Salted Caramel and Cashew Brownies (of a Slightly Fluffy Nature)

Well, what does one do with an oven? The fact is that, growing up, we never had an oven at home; in Singapore, and across much of East Asia, the stove dominates cooking to such an extent that I never felt I was missing anything.

Then I went to London, and mostly used ovens to heat up yesterday’s pizza, but then I came across this: a recipe for salted caramel brownies from Smitten Kitchen. After thoroughly enjoying the well-written article, I set my mind on making this brownie.

That was a year and a half ago (thereabouts), and since then I’ve made this brownie a few times, with a few tweaks (there’s enough sugar in that caramel already) for special people, parties and the like. So it only seems fitting that it would be the first thing I make with my black, shiny monster of a new convection oven.

This might be mildly heretical, but I personally prefer my brownies to move more towards the cake end of the Gooey-Fluffy continuum; so the biggest change to the recipe as I make it is the self-raising flour. If you’re more the full gooey type, forego it. If you’ve got your own preferences (and why shouldn’t you), then adjust the ratios however you like. Go live your own life, for goodness’ sake!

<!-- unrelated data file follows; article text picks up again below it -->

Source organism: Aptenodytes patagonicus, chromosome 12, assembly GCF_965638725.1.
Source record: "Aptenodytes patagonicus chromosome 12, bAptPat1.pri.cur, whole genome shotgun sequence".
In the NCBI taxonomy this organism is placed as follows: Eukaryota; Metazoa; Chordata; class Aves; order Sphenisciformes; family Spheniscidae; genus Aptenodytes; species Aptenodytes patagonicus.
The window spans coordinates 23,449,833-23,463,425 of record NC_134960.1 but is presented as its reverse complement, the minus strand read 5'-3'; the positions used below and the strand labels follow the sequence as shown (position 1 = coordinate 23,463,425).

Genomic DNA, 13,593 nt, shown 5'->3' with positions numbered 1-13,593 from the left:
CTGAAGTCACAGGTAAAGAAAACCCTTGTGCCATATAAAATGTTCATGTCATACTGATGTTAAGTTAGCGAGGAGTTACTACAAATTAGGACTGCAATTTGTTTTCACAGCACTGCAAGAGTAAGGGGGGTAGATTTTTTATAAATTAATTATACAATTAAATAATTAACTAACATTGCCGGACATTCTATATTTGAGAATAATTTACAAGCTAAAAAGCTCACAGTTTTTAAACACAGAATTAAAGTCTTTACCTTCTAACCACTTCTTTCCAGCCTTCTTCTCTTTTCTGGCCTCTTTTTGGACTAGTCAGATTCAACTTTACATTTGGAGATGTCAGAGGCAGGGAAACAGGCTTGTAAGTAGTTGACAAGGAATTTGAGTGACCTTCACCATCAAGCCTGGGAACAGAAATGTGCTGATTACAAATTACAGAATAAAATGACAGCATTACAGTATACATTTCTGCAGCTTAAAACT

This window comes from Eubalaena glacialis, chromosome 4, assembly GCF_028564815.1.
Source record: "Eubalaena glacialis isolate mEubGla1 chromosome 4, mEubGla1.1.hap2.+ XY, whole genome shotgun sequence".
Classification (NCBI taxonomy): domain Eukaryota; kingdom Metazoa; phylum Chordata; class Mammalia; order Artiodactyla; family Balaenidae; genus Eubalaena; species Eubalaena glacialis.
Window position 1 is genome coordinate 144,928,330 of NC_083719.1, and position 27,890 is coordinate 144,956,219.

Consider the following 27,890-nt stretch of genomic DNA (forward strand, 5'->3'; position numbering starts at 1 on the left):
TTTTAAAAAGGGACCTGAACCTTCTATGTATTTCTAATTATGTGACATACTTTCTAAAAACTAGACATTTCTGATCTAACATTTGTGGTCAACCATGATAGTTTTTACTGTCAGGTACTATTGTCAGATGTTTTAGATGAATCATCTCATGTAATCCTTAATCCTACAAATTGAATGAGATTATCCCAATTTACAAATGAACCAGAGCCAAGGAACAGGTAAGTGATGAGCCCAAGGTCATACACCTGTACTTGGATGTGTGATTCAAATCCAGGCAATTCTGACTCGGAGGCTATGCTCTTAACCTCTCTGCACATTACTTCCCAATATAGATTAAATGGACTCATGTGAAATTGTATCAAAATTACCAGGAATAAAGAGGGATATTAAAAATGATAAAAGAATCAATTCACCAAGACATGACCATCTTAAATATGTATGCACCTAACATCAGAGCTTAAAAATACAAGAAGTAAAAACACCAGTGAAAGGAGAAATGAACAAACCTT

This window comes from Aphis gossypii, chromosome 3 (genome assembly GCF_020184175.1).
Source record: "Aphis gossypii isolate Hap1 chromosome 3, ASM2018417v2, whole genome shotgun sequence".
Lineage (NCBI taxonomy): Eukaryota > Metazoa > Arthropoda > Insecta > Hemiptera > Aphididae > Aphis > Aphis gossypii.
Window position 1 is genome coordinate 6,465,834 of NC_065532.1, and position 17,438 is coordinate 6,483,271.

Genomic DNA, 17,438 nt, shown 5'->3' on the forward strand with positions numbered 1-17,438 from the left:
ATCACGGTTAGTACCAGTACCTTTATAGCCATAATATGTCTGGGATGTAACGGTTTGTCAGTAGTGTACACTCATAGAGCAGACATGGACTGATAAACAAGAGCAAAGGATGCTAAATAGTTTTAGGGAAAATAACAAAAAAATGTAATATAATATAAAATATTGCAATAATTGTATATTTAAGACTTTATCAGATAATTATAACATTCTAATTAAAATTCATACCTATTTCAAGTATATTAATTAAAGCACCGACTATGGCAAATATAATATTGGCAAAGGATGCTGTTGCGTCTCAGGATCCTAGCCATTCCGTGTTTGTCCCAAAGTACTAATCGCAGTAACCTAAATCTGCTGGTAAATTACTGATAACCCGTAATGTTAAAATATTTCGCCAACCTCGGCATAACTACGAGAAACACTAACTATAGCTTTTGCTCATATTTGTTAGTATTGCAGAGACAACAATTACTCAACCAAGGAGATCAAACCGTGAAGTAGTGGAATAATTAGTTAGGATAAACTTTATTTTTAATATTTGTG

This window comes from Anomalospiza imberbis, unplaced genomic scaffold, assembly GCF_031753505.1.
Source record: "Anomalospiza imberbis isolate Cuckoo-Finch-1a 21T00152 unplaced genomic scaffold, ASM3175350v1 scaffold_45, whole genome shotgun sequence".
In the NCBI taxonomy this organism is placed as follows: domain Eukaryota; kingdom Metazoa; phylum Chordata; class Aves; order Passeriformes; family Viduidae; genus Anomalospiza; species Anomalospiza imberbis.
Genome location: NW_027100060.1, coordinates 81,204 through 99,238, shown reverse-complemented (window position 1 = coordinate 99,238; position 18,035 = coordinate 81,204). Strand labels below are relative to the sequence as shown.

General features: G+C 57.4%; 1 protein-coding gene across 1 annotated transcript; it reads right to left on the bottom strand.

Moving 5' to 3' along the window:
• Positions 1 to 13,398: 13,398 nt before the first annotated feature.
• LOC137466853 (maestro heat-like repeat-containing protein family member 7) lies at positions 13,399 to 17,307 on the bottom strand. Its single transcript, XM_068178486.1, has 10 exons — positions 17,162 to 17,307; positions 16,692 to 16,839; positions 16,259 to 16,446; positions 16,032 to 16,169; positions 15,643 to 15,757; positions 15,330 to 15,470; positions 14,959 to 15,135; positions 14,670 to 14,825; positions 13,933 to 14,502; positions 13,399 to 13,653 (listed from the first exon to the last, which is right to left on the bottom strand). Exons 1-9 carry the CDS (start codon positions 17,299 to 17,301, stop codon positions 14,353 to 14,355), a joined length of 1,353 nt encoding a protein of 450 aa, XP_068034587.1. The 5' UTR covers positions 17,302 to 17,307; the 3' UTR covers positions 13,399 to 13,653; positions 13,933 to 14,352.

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Sikpou Saturdays: Lemongrass Chicken


Lemongrass is just such a versatile plant. Its flavour is friendly to both sweet and savoury dishes, and yet it is completely unmistakeable, standing out like an attractive and sociable person in any setting. Even outside of food, it has its uses; the oil is a good insect repellent, especially since it smells better than most alternatives, and also has antiseptic effects.

No wonder it’s so popular in the tropics, where food is strongly flavoured and the bugs are everywhere. The Malays use it liberally to season grilled meats; the Thais put it in their soups. But in my family, lemongrass goes with chicken, and a rich, dark gravy.

I asked my mother for specifics about this recipe, which I rarely do on my own, and now that I have it, there is a striking similarity between her recipe and the Vietnamese recipe for a lemongrass marinade to grill pork with. Of course, as a marinade, the ingredients are properly blitzed and basted; but all the elements are there. How on earth my mom learned this recipe (she doesn’t know any Vietnamese people or restaurants, as far as I know) is a bit of a mystery again. But you know what, I’m not complaining at all. Life is so much poorer without mysteries. And lemongrass chicken.

Being a proper homemaker and cook, she says I ought to use chicken legs with the bones included; the high heat cooking can glean more flavour from the bones. I didn’t do that in the end, but that’s personal preference. I expect chicken wings would do well with this sauce as well, if you brown them first; then the gravy becomes more of a deep-coloured glaze, fragrant with a slight ginger-kick.